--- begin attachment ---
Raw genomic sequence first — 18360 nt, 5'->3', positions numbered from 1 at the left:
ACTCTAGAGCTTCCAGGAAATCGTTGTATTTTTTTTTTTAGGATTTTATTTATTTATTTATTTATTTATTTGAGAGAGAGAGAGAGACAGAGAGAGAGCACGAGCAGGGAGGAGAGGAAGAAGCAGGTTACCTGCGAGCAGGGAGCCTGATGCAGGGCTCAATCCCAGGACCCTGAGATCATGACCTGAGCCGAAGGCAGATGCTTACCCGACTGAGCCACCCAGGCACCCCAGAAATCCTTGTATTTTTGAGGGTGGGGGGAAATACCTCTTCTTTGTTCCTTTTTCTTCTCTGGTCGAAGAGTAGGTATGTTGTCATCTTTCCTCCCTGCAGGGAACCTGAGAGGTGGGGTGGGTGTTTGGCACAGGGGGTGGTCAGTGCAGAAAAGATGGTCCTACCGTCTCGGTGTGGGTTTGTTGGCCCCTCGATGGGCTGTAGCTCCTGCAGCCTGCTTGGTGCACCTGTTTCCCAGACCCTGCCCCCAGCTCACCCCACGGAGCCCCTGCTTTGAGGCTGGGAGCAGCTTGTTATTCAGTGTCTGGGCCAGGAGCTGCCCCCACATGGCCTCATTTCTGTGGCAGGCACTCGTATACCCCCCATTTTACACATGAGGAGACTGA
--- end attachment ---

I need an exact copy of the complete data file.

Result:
Raw genomic sequence first — 18360 nt, 5'->3', positions numbered from 1 at the left:
ACTCTAGAGCTTCCAGGAAATCGTTGTATTTTTTTTTTTAGGATTTTATTTATTTATTTATTTATTTATTTGAGAGAGAGAGAGAGACAGAGAGAGAGCACGAGCAGGGAGGAGAGGAAGAAGCAGGTTACCTGCGAGCAGGGAGCCTGATGCAGGGCTCAATCCCAGGACCCTGAGATCATGACCTGAGCCGAAGGCAGATGCTTACCCGACTGAGCCACCCAGGCACCCCAGAAATCCTTGTATTTTTGAGGGTGGGGGGAAATACCTCTTCTTTGTTCCTTTTTCTTCTCTGGTCGAAGAGTAGGTATGTTGTCATCTTTCCTCCCTGCAGGGAACCTGAGAGGTGGGGTGGGTGTTTGGCACAGGGGGTGGTCAGTGCAGAAAAGATGGTCCTACCGTCTCGGTGTGGGTTTGTTGGCCCCTCGATGGGCTGTAGCTCCTGCAGCCTGCTTGGTGCACCTGTTTCCCAGACCCTGCCCCCAGCTCACCCCACGGAGCCCCTGCTTTGAGGCTGGGAGCAGCTTGTTATTCAGTGTCTGGGCCAGGAGCTGCCCCCACATGGCCTCATTTCTGTGGCAGGCACTCGTATACCCCCCATTTTACACATGAGGAGACTGA